After taking off from Westover Air Force Base at 1:30 pm EST, the "Hiram 16" crew completed a mandatory practice refueling procedure with its accompanying KC-135 Stratotanker. A second refueling attempt had to be aborted due to a minor hydraulic leak near the right bulkhead of the crew compartment. By 6 p.m. EST the bomber had successfully completed, and scored as 'positive,' the laying down of two electronic bombs at Bay Shore Ob-9 Route targets Echo and Foxtrot. The bomber then proceeded to circle to its entry spot at the top of Lake Michigan to make its second and final bomb scoring run north to south towards Big Rock Point where targets Delta and Charlie were located. Weather at the time showed broken to overcast skies at 2500', visibility of two miles, with light snow and rime icing in clouds from 2500-6000'. The aircraft was flying below the cloud ceiling at approximately 300'-500' above the water. At 6:32 p.m. EST the bomb crew scored a successful drop on target Delta. The plane's crew was in radio contact with the Air Force Bomb Scoring Site at Bay Shore to confirm the hit. The two crews were both trying to jam each other to recreate likely conditions over enemy territory. Bay Shore radar technicians observed the bomber on its radar until at 6:33 pm EST, when, a mere 20 seconds into the electronic pinging of target Charlie, the radar screen suddenly lit up in a bright flash, then went blank. No verbal contact was heard immediately before or after that loss of radar tracking. The large aircraft had simply disappeared from the radar screen.[4]

Accident investigation[edit]

Recovery of the B-52C T/N 54-2666 was not accomplished until the end of June 1971. Winter weather and lake surface icing did not allow recovery procedures to continue when started in January 1971. Ocean Systems, a salvage company from Florida, retrieved parts of the plane that included all eight engines in four pods, crew and tail sections, landing gear and wheels, and large sections of the massive wings. All recovered parts were taken to the now-closed Kincheloe Air Force Base south of Sault Ste. Marie, Michigan, and laid out in a hangar for inspection. Boeing engineer Lawrence Lee and USAF Col. Robert Saye inspected the salvaged parts and concluded that the accident was a result of structural failure between the left wing's two engine pods. With the loss of that wing, the plane nose-dived into the water exploding on impact. The plane's wings and fuselage were giant jet fuel cells that ignited and caused the explosion. No human remains were recovered. The plane's explosion was witnessed by at least five civilians living on Little Traverse Bay who all said the sky lit up like a giant fireball. Some said it 'appeared the sun was rising in the west.' The accident board noted for the record that the plane was not carrying nuclear weapons and thus was not a "broken arrow" accident. It was finally noted that the mishap aircraft's left wing spars had succumbed to metal fatigue and snapped in half.[3]


Big Rock Point Nuclear Power Plant-1970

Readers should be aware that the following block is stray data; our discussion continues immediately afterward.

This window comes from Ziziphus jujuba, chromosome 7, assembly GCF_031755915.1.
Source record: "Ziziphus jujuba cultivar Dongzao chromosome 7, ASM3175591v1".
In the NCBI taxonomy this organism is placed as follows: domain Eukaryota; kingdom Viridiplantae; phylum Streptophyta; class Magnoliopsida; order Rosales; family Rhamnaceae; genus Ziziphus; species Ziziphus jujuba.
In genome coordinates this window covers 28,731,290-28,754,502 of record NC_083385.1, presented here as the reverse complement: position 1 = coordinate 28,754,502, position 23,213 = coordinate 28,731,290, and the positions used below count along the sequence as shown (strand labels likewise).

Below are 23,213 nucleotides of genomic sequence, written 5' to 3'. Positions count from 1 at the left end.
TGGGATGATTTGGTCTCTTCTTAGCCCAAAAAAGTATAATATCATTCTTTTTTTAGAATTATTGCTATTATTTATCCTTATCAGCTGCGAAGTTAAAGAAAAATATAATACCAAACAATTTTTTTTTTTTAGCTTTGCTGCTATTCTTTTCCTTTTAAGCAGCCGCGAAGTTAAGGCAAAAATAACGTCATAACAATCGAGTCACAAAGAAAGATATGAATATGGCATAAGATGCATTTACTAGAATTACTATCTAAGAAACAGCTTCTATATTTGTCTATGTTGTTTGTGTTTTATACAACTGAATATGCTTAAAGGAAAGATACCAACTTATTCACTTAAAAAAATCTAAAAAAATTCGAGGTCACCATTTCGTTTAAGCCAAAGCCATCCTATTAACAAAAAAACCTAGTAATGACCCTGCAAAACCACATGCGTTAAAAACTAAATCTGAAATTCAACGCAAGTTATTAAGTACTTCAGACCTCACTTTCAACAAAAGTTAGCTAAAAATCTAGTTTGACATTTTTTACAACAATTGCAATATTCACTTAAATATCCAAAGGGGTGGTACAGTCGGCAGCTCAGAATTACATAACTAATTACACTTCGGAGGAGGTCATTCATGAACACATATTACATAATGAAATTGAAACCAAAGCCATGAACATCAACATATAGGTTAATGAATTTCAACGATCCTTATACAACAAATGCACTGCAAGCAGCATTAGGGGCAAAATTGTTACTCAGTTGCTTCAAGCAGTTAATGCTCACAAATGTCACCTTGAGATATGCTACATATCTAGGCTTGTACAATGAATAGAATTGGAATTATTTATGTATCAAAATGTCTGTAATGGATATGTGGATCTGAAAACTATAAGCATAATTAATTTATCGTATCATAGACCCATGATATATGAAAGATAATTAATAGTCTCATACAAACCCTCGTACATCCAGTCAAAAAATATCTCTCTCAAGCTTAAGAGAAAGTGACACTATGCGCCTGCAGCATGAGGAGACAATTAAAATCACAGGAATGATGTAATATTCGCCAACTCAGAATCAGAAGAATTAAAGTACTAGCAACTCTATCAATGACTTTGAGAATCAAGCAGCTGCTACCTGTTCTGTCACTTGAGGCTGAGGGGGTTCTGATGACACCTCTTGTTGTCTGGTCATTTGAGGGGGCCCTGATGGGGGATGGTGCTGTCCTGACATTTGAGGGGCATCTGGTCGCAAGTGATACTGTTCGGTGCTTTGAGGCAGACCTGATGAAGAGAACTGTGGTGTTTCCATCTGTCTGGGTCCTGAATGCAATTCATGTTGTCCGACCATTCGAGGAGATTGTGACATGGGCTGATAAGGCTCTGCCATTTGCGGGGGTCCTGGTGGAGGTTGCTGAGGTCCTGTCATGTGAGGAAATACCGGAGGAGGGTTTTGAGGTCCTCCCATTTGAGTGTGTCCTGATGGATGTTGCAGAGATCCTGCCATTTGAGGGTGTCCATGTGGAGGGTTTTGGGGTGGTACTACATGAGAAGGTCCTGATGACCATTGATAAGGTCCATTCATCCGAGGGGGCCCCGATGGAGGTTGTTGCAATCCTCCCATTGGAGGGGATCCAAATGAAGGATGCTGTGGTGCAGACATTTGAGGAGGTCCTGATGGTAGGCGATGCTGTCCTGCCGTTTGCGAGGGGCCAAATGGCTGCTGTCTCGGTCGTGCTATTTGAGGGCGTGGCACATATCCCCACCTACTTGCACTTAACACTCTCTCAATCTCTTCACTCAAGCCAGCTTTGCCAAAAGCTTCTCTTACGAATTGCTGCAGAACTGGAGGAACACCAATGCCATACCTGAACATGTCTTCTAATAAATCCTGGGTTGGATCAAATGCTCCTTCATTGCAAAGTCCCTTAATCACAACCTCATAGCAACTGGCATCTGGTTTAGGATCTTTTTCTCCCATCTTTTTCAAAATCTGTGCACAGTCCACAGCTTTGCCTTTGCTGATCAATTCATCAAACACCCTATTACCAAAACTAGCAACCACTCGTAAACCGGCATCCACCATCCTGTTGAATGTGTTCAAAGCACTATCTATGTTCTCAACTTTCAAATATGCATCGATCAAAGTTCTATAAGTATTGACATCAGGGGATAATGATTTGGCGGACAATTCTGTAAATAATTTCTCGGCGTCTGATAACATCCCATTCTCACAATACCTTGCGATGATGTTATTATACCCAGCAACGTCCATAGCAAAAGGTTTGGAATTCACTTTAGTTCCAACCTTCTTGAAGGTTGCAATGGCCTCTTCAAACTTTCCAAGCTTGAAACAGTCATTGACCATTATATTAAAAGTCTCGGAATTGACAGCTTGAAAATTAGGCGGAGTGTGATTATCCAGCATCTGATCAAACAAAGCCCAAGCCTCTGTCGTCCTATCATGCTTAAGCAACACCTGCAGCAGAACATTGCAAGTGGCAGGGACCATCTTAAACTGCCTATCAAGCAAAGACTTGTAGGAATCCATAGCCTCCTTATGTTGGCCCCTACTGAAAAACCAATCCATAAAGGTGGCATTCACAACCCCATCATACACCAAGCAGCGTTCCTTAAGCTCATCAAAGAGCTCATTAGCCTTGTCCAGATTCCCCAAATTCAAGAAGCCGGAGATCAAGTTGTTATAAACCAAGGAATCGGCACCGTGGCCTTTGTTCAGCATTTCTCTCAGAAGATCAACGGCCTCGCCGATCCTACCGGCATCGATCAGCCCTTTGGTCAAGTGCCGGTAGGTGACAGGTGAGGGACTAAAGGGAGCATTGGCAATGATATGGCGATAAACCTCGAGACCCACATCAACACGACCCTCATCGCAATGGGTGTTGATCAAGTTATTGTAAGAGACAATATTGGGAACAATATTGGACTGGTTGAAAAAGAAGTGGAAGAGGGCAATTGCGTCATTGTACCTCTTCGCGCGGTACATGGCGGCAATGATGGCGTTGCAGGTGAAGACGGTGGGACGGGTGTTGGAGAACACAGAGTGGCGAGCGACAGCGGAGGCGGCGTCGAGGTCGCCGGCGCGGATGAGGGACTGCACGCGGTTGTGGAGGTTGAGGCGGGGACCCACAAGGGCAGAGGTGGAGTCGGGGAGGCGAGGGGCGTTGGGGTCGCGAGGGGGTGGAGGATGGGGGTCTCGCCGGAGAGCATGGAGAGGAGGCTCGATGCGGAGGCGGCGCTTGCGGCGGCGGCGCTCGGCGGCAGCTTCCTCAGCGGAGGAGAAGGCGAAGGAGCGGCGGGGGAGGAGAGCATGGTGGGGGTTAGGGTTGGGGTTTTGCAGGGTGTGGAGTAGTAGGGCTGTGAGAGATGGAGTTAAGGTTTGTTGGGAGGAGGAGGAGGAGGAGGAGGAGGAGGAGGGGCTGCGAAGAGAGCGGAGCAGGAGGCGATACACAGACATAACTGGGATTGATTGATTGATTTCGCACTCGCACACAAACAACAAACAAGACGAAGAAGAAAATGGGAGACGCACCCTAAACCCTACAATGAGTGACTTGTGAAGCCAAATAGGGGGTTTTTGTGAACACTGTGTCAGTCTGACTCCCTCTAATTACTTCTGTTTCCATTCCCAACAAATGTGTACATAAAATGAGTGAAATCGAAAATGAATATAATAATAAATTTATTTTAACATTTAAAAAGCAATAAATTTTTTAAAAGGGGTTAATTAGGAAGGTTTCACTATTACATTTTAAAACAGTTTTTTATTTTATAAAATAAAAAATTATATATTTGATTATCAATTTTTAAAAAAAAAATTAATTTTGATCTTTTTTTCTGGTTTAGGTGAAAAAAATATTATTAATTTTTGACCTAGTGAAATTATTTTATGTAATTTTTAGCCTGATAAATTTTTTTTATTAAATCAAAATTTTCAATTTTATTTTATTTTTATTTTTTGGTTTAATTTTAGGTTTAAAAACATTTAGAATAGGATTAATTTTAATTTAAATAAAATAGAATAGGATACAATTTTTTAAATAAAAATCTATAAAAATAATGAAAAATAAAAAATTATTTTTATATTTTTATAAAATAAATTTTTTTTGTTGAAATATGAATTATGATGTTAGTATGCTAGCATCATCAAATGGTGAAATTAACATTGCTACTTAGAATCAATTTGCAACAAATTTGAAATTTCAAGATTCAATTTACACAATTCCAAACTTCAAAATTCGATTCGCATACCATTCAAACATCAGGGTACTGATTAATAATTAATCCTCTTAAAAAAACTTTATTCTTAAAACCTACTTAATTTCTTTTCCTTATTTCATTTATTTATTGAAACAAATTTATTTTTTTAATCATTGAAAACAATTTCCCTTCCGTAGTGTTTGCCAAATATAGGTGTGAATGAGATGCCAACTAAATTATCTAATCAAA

Beginning in July 1963, United States Air Force bombers were being scored by Air Force technicians at the mobile radar scoring site in Bay Shore, Michigan. The site was made up of mobile trailers filled with electronic equipment used to track, plot and jam the incoming aircraft and its crew. Each mission was a simulated use of electronics on the bomber to jam enemy radar so that the Cold War mission could be accomplished, while at the same time the ground crew of radar and electronic technicians were doing the same. 5 miles (8.0 km) west of the Bay Shore site was the Big Rock Point Nuclear Power Plant owned by Consumers Power and had gone active in October 1962. The 67 MegaWatt nuclear reactor was encased in concrete under a steel dome that was 5.5 in (140 mm) thick. From July 1963, most low-level training flight bomber crews had been using the large green dome of the nuclear power plant as a sight target since flying directly over the Bay Shore radar site did not give the ground technicians the ability to properly score the planes. The bombers had to be either west or east of the Bay Shore-based site. As early as November 1963 Consumers Power officials were complaining about the overflights stating in one letter that they posed an exceedingly high risk factor in the event of a crash into its facility. The B-52C was traveling at 365 mph (317 kn; 587 km/h) when the main spar in its left wing suffered a major structural failure, causing a complete loss of pilot control. It was 5 mi (8.0 km) due north of Big Rock Point when it went down on a 312-degree trajectory from the Bayshore Bomb Scoring Site. Both the Big Rock Point Nuclear Power Plant and the Bay Shore Bomb Scoring Site have since been closed.


  1. ^ "9 Missing in Bay Shore Crash". Petoskey News Review. 9 January 1971.
  2. ^ Adams, Chris (1999). Inside the Cold War: A Cold Warrior's Reflections (PDF). Maxwell Air Force Base, Ala.: Air University Press. ISBN 978-1-58566-068-1. Archived from the original (PDF) on 10 November 2016. Retrieved 1 June 2015.
  3. ^ a b Saye, Col. Robert N. "United States Air Force Aircraft Accident Investigative Report-Air Combat Command- B-52C T/N 54-2666 Westover Air Force Base". Westover Air Force Base. {{cite journal}}: Cite journal requires |journal= (help)
  4. ^ "A Great Lakes Accident-Cold War Style". Inland Seas Quarterly Journal of the Great Lakes Historical Society. 70. Spring 2014.

Further reading[edit]

  • Towery, Major Carl “Tommy” (ed.). WE WERE CREWDOGS, Volumes I, II, II, IV, V. Memphis, Tennessee.
  • Gerald R. Ford Congressional PapersFolder B188-35. Ann Arbor, Michigan: Gerald R. Ford Library.
  • Big Rock Point Nuclear Power Plant. Charlevoix, Michigan: Atomic Energy Commission-Nuclear Regulatory Commission” - Public Document Room Resources. 1971.

External links[edit]